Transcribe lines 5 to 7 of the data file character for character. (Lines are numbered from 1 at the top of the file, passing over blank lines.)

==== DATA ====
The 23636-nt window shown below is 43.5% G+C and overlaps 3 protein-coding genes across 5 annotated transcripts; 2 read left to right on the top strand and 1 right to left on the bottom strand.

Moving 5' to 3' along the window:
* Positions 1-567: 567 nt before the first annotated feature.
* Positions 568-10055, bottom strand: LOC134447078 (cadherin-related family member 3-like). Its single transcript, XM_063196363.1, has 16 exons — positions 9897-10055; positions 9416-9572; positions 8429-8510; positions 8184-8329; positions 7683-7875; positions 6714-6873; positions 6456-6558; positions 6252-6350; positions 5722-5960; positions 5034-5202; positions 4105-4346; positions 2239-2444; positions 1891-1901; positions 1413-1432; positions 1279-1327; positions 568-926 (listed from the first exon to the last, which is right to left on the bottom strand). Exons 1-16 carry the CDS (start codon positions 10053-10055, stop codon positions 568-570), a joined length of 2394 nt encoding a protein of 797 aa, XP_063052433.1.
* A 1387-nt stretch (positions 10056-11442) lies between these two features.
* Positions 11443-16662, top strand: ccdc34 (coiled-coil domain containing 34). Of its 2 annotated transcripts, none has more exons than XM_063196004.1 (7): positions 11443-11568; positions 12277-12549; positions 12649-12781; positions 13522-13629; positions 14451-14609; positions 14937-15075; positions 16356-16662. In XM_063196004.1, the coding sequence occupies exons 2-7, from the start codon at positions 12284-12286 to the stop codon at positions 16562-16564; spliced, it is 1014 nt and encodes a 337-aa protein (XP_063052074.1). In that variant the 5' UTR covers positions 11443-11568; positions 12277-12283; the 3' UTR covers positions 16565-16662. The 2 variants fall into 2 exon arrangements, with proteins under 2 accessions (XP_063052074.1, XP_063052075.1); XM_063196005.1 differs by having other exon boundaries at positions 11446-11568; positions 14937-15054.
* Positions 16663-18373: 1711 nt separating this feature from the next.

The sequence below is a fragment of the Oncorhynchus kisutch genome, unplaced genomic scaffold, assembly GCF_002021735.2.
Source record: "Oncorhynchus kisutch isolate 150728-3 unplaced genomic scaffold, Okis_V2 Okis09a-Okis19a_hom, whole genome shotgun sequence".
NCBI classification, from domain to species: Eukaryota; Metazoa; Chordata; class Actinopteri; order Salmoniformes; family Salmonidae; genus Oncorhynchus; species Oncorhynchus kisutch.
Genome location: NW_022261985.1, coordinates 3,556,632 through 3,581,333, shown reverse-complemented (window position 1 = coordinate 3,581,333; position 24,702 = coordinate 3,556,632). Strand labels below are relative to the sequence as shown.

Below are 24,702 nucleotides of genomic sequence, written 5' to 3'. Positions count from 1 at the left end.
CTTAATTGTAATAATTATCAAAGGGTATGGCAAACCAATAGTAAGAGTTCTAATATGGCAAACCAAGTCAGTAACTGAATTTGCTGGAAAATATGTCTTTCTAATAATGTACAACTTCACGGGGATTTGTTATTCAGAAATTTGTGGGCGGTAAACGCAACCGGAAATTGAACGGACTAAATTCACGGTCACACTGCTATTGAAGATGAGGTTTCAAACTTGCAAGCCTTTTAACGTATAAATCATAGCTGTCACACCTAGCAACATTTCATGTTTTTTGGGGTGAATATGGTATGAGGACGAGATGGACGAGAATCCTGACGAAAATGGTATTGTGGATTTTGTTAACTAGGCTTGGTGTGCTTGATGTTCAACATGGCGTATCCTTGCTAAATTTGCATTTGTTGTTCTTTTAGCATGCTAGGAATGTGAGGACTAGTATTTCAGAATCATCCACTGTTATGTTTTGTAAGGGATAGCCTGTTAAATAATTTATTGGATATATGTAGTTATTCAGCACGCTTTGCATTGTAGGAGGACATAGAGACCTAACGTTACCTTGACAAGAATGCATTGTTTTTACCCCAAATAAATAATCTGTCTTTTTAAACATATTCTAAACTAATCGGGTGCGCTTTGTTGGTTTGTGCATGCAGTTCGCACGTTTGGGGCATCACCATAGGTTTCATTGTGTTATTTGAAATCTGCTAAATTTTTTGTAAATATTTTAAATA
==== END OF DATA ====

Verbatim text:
* A 1387-nt stretch (positions 10056-11442) lies between these two features.
* Positions 11443-16662, top strand: ccdc34 (coiled-coil domain containing 34). Of its 2 annotated transcripts, none has more exons than XM_063196004.1 (7): positions 11443-11568; positions 12277-12549; positions 12649-12781; positions 13522-13629; positions 14451-14609; positions 14937-15075; positions 16356-16662. In XM_063196004.1, the coding sequence occupies exons 2-7, from the start codon at positions 12284-12286 to the stop codon at positions 16562-16564; spliced, it is 1014 nt and encodes a 337-aa protein (XP_063052074.1). In that variant the 5' UTR covers positions 11443-11568; positions 12277-12283; the 3' UTR covers positions 16565-16662. The 2 variants fall into 2 exon arrangements, with proteins under 2 accessions (XP_063052074.1, XP_063052075.1); XM_063196005.1 differs by having other exon boundaries at positions 11446-11568; positions 14937-15054.
* Positions 16663-18373: 1711 nt separating this feature from the next.